wherein each of the first and second receiving ports being assigned a receiving stack addressable in a single logical address space and each of the first and second sending ports being assigned a sending stack for containing data blocks addressed in the single logical address space, and
wherein the first and second sending ports and the receiving ports of each of the respective first and possible second routing switches being grouped together in at least one first high-density integrated circuit, each of which including a first access memory physically read-accessed by the sending ports and write-accessed by the receiving ports grouped in the same integrated circuit, the at least one first high-density integrated circuit in each of the first and possible second routing switches being connected to a second access memory by means of a local bus for exchange of data blocks between the first access memories and the second access memory by means of a first-level cache consistency protocol.
19. The data communication system of claim 18, wherein the an equal even number of the first and second routing switches constitutes each of a first and second set, the receiving ports of the routing switches of the first set and the sending ports of the routing switches of the second set being adapted to be connected to data terminal equipment units of the data communication system and the sending ports of the routing switches of the first set being adapted to be connected to the receiving ports of the routing switches of the second set.
20. The data communication system according to claim 18, further comprising a cache consistency protocol and wherein the routing switches of the first and second sets are connected to a dynamic memory through an external bus for controlling exchanges of data blocks by means of the cache consistency protocol.
21. The data communication system according to claim 18, wherein the routing switches are arranged in a butterfly layout.
22. The data communication system according to claim 18, wherein the date communication system is adapted to form a videoconferencing system.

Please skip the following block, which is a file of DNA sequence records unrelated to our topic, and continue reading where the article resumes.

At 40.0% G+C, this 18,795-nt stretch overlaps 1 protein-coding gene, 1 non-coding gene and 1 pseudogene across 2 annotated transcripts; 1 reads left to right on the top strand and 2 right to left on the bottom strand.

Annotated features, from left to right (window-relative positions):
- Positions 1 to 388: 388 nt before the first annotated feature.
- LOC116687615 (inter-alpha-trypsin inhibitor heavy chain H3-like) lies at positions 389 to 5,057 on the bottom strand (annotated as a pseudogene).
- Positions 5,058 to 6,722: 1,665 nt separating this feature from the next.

Description
FIELD OF THE INVENTION

The invention relates to the field of data communications, or teleprocessing and specifically relates to a videoconferencing system using switches of the stand alone routing type.

DESCRIPTION OF RELATED ART

There are known videoconferencing systems which link a limited number of specialized rooms in which conference participants gather. Each room is equipped with a television system constituted by at least one camera, one or more screens and sending and receiving means for allowing the participants in each room to communicate with the participants in other rooms while watching and listening to what takes place in the its other rooms. The communications take place by means of specialized high-speed links for conveying images synchronized with sound. These systems require a costly investment in specialized rooms. Organizing a videoconference requires physically gathering the participants into specialized rooms.

Promising developments in microprocessing, on the other hand, make it possible for two speakers to communicate through the exchange of voice-frequency sounds, synchronized with their corresponding images. Each speaker in this case uses a microcomputer equipped with a camera and means for perceiving and producing sound. By establishing a connection between the two microcomputers, each speaker can display on his screen an animated image of his partner and carry on a discussion with him via the means for perceiving and producing sound. Each microcomputer constitutes data processing terminal equipment, hereinafter simply called DTE (for data terminal equipment). The connection can be established through a modem with which each DTE is equipped. If the two speakers are not too far apart, it is possible to consider establishing the connection through a local area network, for example using the method known as Carrier Sense Multiple Access with Collision Detection, or CSMA/CD.

Without enlarging on the CSMA/CD method defined by the well-known IEEE standard 802.3, let it be noted that a method of this type makes it possible to establish connections between more than two DTEs. A DTE must detect the absence of a signal, or silence, on the hardware line that links it to the other DTEs in order to send a data frame to the other DTEs. The physical properties of the hardware line between DTEs result in a time lag between the sending of a frame by a DTE and the reception of this frame by another DTE. This time lag increases with the distance that separates the DTEs. In order to eradicate the collisions resulting from this delay, a link protocol makes it possible to interrupt the sending of a frame after the detection of a collision, then to resend this frame after a random delay. Moreover, the length of a frame is proportional to the quantity of data transmitted, with a minimal length for detecting a collision. The result of the characteristics of the CSMA/CD method is that average is transmission delays remain short on physical lines that are short in length and have a low utilization rate. For example, a transmission that is isolated in time is executed without any preliminary wait. If a plurality of DTEs are constantly sending frames, the effective order of transmission of the frames through the hardware line does not necessarily comply with the order desired by the DTEs. This can cause problems in conveying a large quantity of data through the physical line to a plurality of DTEs, which requires perfect synchronization of their reception, a problem exacerbated by a large distance between DTEs.

The need to convey a large quantity of data that must be received in perfect synchronization exists in various technical fields in which there is high interactivity between a sizeable number of DTEs.